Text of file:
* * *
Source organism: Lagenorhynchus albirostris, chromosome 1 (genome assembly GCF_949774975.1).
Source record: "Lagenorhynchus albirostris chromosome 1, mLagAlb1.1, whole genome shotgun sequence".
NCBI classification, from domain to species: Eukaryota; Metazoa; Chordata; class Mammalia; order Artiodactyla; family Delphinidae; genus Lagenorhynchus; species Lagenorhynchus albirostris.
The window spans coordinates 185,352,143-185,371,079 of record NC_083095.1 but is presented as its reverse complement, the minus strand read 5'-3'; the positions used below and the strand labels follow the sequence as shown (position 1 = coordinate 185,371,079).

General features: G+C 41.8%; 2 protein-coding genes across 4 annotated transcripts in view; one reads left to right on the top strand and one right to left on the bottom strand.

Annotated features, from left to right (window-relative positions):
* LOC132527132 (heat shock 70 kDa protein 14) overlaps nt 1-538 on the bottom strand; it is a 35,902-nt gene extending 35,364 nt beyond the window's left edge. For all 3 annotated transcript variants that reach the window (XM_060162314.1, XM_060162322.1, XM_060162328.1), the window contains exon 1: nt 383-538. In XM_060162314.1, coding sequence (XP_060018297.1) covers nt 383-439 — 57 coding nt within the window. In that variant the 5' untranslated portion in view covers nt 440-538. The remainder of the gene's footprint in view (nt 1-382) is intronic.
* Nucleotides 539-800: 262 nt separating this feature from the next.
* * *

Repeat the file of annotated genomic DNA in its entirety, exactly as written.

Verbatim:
Source organism: Lagenorhynchus albirostris, chromosome 1 (genome assembly GCF_949774975.1).
Source record: "Lagenorhynchus albirostris chromosome 1, mLagAlb1.1, whole genome shotgun sequence".
NCBI classification, from domain to species: Eukaryota; Metazoa; Chordata; class Mammalia; order Artiodactyla; family Delphinidae; genus Lagenorhynchus; species Lagenorhynchus albirostris.
The window spans coordinates 185,352,143-185,371,079 of record NC_083095.1 but is presented as its reverse complement, the minus strand read 5'-3'; the positions used below and the strand labels follow the sequence as shown (position 1 = coordinate 185,371,079).

General features: G+C 41.8%; 2 protein-coding genes across 4 annotated transcripts in view; one reads left to right on the top strand and one right to left on the bottom strand.

Annotated features, from left to right (window-relative positions):
* LOC132527132 (heat shock 70 kDa protein 14) overlaps nt 1-538 on the bottom strand; it is a 35,902-nt gene extending 35,364 nt beyond the window's left edge. For all 3 annotated transcript variants that reach the window (XM_060162314.1, XM_060162322.1, XM_060162328.1), the window contains exon 1: nt 383-538. In XM_060162314.1, coding sequence (XP_060018297.1) covers nt 383-439 — 57 coding nt within the window. In that variant the 5' untranslated portion in view covers nt 440-538. The remainder of the gene's footprint in view (nt 1-382) is intronic.
* Nucleotides 539-800: 262 nt separating this feature from the next.